Members of the Orange Ex-Services' and Orange City Bowling Clubs will meet on Wednesday night to discuss amalgamation.
It will be the first public meeting of members of both clubs together in the planning process following the historic amalgamation of the OESC and Wentworth Golf Club last year.
If an agreement is eventually reached the OCBC base on Warrendine Street would become the home of bowls in Orange with improvements to its facilities.
A statement to both clubs' members by OESC president Graham Gentles, CEO Daniel Perkiss, OCBC chairman David Beadle and secretary manager Neil Southcombe said a 2019 review found Orange could not support several bowls and golf clubs.
There is a lot of history and emotion in a decision like this.Statement to OESC and OCBC club members
"With declining membership and an ageing population, the sustainability of running multiple golf and bowls clubs in [Orange] was looking unrealistic, as a mid-to-long term proposition," it said.
The statement said OESC had considered building bowling greens at the Wentworth Golf Club site but "most observers understand that building additional greens is not in the long-term interests of bowls in Orange."
It said OESC held the assets of the now-closed Newstead Bowling Club which could be invested into improving bowls facilities in Orange if the amalgamation went ahead.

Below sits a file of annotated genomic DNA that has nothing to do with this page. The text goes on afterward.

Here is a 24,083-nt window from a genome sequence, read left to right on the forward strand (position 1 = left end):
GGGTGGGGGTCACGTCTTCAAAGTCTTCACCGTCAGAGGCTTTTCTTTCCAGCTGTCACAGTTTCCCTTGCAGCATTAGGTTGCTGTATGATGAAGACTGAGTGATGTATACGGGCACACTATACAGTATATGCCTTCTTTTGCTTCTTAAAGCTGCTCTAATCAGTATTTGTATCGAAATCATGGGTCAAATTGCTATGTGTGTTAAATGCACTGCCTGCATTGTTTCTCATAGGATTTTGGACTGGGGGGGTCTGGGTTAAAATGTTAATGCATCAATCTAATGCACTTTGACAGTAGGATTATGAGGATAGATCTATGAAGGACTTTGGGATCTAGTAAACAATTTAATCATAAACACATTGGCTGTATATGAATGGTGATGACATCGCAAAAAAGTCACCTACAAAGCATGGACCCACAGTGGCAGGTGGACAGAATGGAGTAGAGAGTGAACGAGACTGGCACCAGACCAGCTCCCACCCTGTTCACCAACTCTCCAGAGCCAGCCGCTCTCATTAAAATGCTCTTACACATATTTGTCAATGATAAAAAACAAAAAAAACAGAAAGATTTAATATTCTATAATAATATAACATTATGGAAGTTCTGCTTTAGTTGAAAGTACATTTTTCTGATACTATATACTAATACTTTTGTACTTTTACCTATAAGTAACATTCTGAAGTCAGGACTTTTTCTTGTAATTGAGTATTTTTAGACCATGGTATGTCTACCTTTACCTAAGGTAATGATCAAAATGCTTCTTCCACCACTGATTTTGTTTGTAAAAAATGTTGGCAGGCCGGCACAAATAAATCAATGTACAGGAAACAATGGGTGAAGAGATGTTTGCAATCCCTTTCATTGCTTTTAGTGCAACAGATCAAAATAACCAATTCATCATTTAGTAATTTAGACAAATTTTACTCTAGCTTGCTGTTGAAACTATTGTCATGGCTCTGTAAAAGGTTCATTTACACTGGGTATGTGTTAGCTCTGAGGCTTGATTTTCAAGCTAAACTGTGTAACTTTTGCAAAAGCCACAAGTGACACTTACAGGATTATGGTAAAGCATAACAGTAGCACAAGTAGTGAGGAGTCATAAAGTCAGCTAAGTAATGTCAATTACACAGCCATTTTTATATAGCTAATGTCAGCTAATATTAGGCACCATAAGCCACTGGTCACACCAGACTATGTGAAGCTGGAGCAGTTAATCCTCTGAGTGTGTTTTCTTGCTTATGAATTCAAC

"We see this as an opportunity to deploy these funds in improving and renewing the bowling and clubhouse facilities at Warrendine Street to underpin bowls for [future] players," it said.
The meeting will be held in the Coral Sea Room at the OESC from 5.30pm.
No decisions on amalgamation will be made at the meeting, but it will allow members to ask questions about the plans.
"There is a lot of history and emotion in a decision like this," the statement said.
It said the golf club amalgamation would deliver a "first-class" golf precinct with a new clubhouse at Wentworth.
Mr Perkiss and Mr Southcombe said they would wait until after the meeting before making any comments on the amalgamation proposal.
Mr Southcombe said the OCBC had 2800 members.
He said that included about 180 people who were bowls-playing members.
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